The long-term decline of births has had a marked effect on the makeup of the American household. In the mid-1800s, more than 75 percent of all households likely contained children under the age of 18.[2] One hundred years later, in 1960, this number had dropped to slightly less than half of all households. In 2009, just five decades after that, only 33 percent of households included children (Figure 9). Today, adults are less likely to be living with children, neighborhoods are less likely to contain children, and children are less likely to be a consideration in daily life. It suggests that the needs and concerns of children—especially young children—may be gradually receding from our national consciousness.

Several scholars have determined that in 1960, the proportion of one’s life spent living with a spouse and children was 62 percent, the highest in our history. By that year, the death rate had plummeted, so fewer marriages were ending each year through death. And the divorce revolution of recent decades had not yet begun, so a still relatively small number of marriages were ending in divorce. By 1985, 25 years later, the proportion of one’s life spent with a spouse and children dropped to 43 percent—the lowest in history.[3] This remarkable reversal was caused mainly by the decline of fertility and the weakening of marriage through divorce and nonmarital childbearing.

In a cross-national comparison of industrialized nations, the United States ranked virtually at the top in the percentage disagreeing with this statement: “The main purpose of marriage is having children.” [4] Nearly 70 percent of Americans believe that the main purpose of marriage is something other than children—compared to, for example, 51 percent of Norwegians and 45 percent of Italians who believe that the main purpose of marriage is something other than children. Consistent with this view is a dramatic change in our attitudes about holding marriages together for the sake of children. In a Detroit area sample of women, the proportion of women answering “no” to the question, “Should a couple stay together for the sake of the children?” jumped from 51 percent to 82 percent between 1962 and 1985.[5] A nationally representative 1994 sample found only 15 percent of the population agreeing that “When there are children in the family, parents should stay together even if they don’t get along.” [6]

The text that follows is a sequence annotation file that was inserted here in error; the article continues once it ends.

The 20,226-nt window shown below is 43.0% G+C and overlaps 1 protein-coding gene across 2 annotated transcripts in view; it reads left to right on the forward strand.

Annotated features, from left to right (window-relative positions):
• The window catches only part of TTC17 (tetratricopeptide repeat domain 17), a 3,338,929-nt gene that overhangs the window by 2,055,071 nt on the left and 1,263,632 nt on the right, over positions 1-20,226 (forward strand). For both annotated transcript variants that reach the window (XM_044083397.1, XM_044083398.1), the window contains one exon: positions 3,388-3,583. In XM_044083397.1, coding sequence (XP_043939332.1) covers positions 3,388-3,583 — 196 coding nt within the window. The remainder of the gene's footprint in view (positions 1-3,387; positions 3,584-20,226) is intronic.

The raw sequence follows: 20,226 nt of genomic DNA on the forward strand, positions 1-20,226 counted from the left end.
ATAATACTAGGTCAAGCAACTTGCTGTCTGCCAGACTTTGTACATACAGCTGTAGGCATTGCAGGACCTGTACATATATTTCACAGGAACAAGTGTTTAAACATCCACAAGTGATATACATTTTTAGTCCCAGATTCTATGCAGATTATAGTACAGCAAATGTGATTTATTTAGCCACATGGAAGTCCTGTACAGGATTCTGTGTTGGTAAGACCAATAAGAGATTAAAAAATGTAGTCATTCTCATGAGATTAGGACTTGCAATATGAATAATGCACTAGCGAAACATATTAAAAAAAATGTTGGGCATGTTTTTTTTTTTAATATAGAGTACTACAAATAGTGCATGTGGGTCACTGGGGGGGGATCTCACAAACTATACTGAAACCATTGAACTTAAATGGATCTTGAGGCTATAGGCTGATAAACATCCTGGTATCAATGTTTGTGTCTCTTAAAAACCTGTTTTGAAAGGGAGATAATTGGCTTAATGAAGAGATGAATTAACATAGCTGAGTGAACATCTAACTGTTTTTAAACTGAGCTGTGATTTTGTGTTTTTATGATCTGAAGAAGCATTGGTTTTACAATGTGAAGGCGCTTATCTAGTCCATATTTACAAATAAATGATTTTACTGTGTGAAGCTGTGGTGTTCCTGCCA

One effect of the weakening of child centeredness is clear. A careful analysis of divorce statistics shows that, beginning around 1975, the presence of children in a marriage has become only a very minor inhibitor of divorce (slightly more so when the child is male than female).[7]


  1. The TFR in Germany, Spain, Italy, Greece, and Japan is 1.3; and in South Korea, it is 1.1. “World Population Data Sheet” (Washington DC: Population Reference Bureau, 2006).
  2. See James S. Coleman, Foundations of Social Theory (Cambridge, MA: Belknap Press of Harvard University, 1990), Figure 22.4: 588.
  3. See Susan Cotts Watkins, Jane A. Menken, and John Bongaarts, “Demographic Foundations of Family Change,” American Sociological Review 52 (1987): 346–58.
  4. See Tom W. Smith, National Opinion Research Center, University of Chicago, “The Emerging 21st Century American Family,” GSS Social Change Report 42 (1999), Table 20: 48.
  5. See Arland Thornton, “Changing Attitudes Toward Family Issues in the United States,” Journal of Marriage and the Family 53 (1989): 873–93. This change occurred among women as they grew older, but it is very unlikely to be just an age effect.
  6. Source: The General Social Survey, conducted by the National Opinion Research Center, University of Chicago.
  7. See Tim B. Heaton, “Marital Stability Throughout the Child-Rearing Years,” Demography 27 (1990): 55–63; Philip Morgan, Diane Lye, and Gretchen Condran, “Sons, Daughters, and the Risk of Marital Disruption,” American Journal of Sociology 94 (1988): 110–29; Linda Waite and Lee A. Lillard, “Children and Marital Disruption,” American Journal of Sociology 96 (1991): 930–53.